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I have path from Bresenham line algorithm, example for A->B vector:

enter image description here

Path is [(0,5), (0,4), (1,4), (1,3), (1,2), (1,1), (2,1), (2,0)]. Considering A height is 10 meters, B height is 5 meters and a tree at position 1,1 is 5,5 meters:

enter image description here

How to know if point B is visible from point A ? My real question is: How to know the A->B vector height when it is "above" specific position, so here 1,1 ?

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    \$\begingroup\$ With regard to your use of Bresenham here, can you define in a bit more detail what criteria we should use to determine visibility? Say the Bresenham algorithm draws two vertically stacked pixels on this particular column. Have we blocked visibility if we cover just one of the two pixels? Or do we need to cover both to block the line? (ie. does the green dot at (1, 1) in the diagram above block the ray? Or do we need an occluder at (1, 2) or (2, 1)? \$\endgroup\$ – DMGregory Nov 28 '17 at 17:16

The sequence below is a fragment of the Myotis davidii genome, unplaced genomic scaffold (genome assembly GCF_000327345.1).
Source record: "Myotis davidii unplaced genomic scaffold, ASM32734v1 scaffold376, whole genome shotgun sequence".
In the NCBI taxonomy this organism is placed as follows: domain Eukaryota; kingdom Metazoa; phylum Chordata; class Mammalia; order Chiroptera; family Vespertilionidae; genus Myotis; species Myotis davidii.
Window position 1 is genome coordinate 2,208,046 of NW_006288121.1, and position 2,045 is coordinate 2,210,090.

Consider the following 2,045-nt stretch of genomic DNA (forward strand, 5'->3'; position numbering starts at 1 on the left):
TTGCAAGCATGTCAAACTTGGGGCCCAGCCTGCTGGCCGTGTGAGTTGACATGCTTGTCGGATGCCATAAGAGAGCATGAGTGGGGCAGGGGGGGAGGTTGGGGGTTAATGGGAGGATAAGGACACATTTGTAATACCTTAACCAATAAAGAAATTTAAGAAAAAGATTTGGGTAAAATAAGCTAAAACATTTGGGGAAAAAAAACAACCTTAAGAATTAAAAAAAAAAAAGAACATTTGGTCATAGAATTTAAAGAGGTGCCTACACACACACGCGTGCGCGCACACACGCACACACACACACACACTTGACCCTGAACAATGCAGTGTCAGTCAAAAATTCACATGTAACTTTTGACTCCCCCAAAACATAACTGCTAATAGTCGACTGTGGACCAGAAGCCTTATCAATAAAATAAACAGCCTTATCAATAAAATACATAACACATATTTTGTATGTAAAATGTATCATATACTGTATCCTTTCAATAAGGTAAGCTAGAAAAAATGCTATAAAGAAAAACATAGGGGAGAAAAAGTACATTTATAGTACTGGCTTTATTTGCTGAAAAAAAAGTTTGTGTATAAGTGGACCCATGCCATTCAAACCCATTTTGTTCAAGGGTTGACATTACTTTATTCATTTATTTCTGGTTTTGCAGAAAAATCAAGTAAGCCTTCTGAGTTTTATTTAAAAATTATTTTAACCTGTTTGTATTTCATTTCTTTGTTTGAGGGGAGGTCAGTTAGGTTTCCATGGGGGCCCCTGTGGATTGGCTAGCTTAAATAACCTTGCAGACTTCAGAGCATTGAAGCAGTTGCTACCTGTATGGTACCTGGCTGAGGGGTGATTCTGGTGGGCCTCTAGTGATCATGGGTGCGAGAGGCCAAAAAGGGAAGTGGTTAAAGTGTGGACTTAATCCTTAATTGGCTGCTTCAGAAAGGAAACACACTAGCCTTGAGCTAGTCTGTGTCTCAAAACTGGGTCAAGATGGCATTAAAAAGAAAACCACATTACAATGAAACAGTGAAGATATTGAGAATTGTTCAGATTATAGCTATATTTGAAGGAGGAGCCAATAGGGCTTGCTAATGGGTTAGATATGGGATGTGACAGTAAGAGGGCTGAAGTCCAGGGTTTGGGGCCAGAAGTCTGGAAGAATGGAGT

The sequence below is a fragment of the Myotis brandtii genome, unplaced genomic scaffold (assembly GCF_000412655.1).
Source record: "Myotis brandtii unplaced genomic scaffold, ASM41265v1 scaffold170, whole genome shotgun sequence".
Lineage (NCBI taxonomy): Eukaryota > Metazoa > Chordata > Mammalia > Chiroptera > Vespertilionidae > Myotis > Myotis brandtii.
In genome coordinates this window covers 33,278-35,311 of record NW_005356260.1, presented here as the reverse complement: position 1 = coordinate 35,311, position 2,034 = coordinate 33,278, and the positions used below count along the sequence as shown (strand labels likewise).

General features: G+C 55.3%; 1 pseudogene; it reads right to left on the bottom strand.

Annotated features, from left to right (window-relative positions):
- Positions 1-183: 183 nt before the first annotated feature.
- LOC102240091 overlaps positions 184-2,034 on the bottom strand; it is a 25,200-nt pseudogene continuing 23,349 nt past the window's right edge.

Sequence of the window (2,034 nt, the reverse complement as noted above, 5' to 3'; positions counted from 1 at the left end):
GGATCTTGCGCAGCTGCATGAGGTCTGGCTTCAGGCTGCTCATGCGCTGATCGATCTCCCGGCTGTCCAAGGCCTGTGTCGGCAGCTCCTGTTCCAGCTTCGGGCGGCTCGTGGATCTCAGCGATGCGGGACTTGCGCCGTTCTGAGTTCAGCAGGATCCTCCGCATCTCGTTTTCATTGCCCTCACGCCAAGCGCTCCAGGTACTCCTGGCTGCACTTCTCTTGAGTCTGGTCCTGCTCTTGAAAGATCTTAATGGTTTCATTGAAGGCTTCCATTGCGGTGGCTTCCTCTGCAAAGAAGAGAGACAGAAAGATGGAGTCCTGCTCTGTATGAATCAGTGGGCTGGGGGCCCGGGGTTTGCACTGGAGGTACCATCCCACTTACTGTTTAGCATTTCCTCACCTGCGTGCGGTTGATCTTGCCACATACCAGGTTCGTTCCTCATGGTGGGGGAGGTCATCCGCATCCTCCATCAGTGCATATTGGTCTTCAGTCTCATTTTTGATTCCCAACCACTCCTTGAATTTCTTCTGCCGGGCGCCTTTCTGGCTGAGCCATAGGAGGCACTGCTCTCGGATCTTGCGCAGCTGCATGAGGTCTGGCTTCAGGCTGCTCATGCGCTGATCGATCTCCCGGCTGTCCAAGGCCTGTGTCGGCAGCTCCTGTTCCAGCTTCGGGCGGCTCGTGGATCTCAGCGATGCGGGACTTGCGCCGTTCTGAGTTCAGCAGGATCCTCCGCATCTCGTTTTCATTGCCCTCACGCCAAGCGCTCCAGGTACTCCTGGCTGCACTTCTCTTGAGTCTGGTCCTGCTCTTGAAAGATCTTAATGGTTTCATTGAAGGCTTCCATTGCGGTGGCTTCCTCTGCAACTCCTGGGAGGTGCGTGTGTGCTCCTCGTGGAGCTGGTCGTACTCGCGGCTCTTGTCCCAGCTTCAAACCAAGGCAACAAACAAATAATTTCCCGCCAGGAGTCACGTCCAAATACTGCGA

• \$\begingroup\$ I closed the question on math exchange. Thanks for rules remind. @DMGregory Yes visibility blocked if just one of them is "to high". For simplify the question can be: Does exist a coordonate (taking it's height) on vector (in real, on Bresenham line) who block the vector. \$\endgroup\$ – bux Nov 29 '17 at 13:57
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You can get it using linear interpolation.

Basically, the y coordinate of the point on the AB vector at a specific x coordinate is:

$$y = \vec A_y + (\vec B_y - \vec A_y)\space \cdot\space\frac{ x}{\vec B_x - \vec A_x}$$

If you need the tile height, then just floor the value

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